Mozambique’s debt crisis threatens to unravel central bank efforts
There are calls for the country’s smaller banks to combine as four lenders fail over nine months
Mozambique’s smaller banks should combine in an effort to overcome the blow dealt by government debt defaults after four lenders failed over nine months.
The country’s debt crisis threatens to unravel efforts by the central bank to strengthen the nation’s financial system through the introduction of new capital and liquidity rules. Central bank governor Rogerio Zandamela said last week that the measures might result in consolidation or force companies to change their operating models. The central bank didn’t respond to e-mail questions sent last week.
"Mozambique’s banking sector faces a serious systemic risk of collapse," said Robert Besseling, Johannesburg-based director at EXX Africa, which advises companies on business risks. "Rapid credit growth and concentration of bank loan books are the main risks" while some of the country’s lenders bought significant amounts of loans now in default.
The economy of the world’s ninth-poorest nation is in turmoil after state-owned companies piled on more debt than the government, which guaranteed the loans, is able to repay. The loans hadn’t been disclosed, resulting in the International Monetary Fund (IMF) and other donors withdrawing aid. A Kroll probe found the companies couldn’t account for at least $500m of the $2bn in loans, most of which were arranged by Credit Suisse.
The central bank has already had to contend with four failures over a nine-month period. Moza Banco, O Nosso Banco, Micro Banco Fides Moçambique and Caixa Co-operativa De Crédito had to be taken over by regulators or cease operations, while Atlas Mara’s BancABC Mozambique needed a cash injection from shareholders.
With 19 commercial banks, nine smaller lenders and 69 micro-credit organisations for a population of about 27-million, Mozambique has more banks per person than the continent’s two biggest economies of SA and Nigeria.
"The central bank is trying to correct things in the banking system," said Fernanda Massarongo, a researcher at the Economics and Development Research Group in Maputo. It still needs to confront a sharp decline in the rate of credit growth, falling property prices and the potential manipulation of solvency ratios by banks to make themselves seem stable, she said.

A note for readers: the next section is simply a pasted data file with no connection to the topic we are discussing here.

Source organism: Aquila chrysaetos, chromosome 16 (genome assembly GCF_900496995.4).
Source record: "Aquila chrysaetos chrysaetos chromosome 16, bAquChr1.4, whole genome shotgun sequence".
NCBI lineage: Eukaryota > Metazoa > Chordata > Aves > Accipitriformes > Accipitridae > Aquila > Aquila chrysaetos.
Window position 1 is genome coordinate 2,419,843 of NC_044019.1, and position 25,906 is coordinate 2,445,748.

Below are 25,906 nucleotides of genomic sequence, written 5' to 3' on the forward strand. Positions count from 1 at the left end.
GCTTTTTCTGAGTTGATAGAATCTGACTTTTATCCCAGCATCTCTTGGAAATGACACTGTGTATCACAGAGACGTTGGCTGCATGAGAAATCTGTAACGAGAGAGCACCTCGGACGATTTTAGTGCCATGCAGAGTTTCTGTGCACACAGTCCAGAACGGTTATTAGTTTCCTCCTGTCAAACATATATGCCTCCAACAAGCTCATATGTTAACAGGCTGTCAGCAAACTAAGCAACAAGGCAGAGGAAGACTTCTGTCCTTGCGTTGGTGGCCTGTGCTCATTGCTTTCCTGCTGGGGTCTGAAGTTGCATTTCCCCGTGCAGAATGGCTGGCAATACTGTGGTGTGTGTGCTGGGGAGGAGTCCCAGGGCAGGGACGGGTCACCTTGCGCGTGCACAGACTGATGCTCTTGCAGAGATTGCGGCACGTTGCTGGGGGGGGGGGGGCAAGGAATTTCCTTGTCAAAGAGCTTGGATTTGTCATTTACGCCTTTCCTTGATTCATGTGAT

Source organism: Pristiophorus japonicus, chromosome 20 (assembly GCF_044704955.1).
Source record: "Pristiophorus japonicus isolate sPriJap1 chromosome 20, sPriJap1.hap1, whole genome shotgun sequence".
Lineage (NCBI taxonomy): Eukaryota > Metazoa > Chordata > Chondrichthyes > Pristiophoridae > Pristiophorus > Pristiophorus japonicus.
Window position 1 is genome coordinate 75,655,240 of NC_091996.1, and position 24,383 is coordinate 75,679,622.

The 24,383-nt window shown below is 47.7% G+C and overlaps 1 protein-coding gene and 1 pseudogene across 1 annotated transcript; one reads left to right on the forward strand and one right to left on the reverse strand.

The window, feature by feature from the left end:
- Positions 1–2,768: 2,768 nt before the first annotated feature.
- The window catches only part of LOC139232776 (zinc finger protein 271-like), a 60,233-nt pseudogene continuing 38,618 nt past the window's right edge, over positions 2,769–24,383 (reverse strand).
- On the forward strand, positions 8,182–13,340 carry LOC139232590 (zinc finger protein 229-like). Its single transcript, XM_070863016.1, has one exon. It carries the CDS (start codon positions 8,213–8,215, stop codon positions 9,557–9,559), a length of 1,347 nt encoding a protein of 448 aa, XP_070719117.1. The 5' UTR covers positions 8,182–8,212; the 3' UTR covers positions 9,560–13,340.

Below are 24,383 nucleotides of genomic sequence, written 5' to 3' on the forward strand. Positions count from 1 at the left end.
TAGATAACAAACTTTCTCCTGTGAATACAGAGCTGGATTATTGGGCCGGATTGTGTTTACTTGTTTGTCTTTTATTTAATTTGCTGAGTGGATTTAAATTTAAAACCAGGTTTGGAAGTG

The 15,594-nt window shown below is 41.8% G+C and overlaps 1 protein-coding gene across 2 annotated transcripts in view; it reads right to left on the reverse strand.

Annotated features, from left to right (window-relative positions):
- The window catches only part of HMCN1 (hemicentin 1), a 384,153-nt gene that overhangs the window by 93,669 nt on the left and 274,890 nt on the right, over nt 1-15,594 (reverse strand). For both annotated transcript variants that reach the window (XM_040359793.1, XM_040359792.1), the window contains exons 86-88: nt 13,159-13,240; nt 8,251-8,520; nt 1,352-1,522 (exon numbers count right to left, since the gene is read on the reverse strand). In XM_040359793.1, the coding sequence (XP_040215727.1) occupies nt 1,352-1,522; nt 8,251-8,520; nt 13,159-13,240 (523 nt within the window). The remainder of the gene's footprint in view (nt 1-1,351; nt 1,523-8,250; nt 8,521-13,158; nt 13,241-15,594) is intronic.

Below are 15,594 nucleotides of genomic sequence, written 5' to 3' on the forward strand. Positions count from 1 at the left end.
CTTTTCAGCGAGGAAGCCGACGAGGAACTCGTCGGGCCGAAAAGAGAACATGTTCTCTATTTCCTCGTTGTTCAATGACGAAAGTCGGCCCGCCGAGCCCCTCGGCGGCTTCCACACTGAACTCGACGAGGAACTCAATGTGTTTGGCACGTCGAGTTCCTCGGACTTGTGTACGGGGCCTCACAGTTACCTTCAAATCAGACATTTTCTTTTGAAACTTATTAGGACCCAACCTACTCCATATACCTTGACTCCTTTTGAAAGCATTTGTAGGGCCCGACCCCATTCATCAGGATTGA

Regulators insist the financial system is stable. While big lenders have an excess of liquidity, the smaller banks have too little, Zandamela said on June 19, adding that those lacking capital aren’t a systemic risk.
Mozambique lenders do have some buffers that might help the banking system, even though the government’s debt obligations may exceed the country’s GDP, according to analysts at BMI Research.
Almost 40% of the deposits they hold can’t be withdrawn without notice, reducing the scope for bank runs, BMI analysts said in a June 15 report. Furthermore, lenders are mostly domestic-deposit funded, while the high level of foreign ownership means there’s a source of funding should the industry run into difficulties, according to BMI.
The 19 registered commercial banks in Mozambique are mostly units of foreign lenders or controlled by international investors. Socremo Banco de Microfinanças, Moza Banco and Banco Nacional de Investimento are the lenders majority owned by Mozambican shareholders, according to their records.
Barclays Africa Group wanted to consolidate its Mozambican assets by bidding for Moza Banco, people familiar with the matter said in May, but the central bank chose to give the failed lender to the regulator’s own pension fund.
Mozambican banks, already under stress due to a shortage of dollars, will likely see credit risks rise this year because of an increase in bad debts and investments by banks in the government-linked loans, Besseling said. There are also limited prospects that the IMF will entertain a new programme or that donors will end their year-long freeze on direct budget support, he said.
Moza Banco bought $20m of the ProIndicus loan from Credit Suisse, and Millennium BIM also lent the state-owned company money, according to the Kroll report. Both Moza Banco and Banco Comercial e de Investimentos had accounts for ProIndicus, and Moza Banco also handled state-owned Ematum’s account, it said. The IMF is planning a visit to Mozambique from July 10 to discuss the results of Kroll’s audit.
"Even if some banks intend to hold out against market consolidation forces, the government is likely to require some to merge or open up for acquisition by imposing very strict liquidity limits and other regulations," Besseling said. "The Moza Banco episode shows that some stakeholders in Mozambique would prefer to allow local political interests to benefit from the consolidation process, rather than to open up to foreign investors."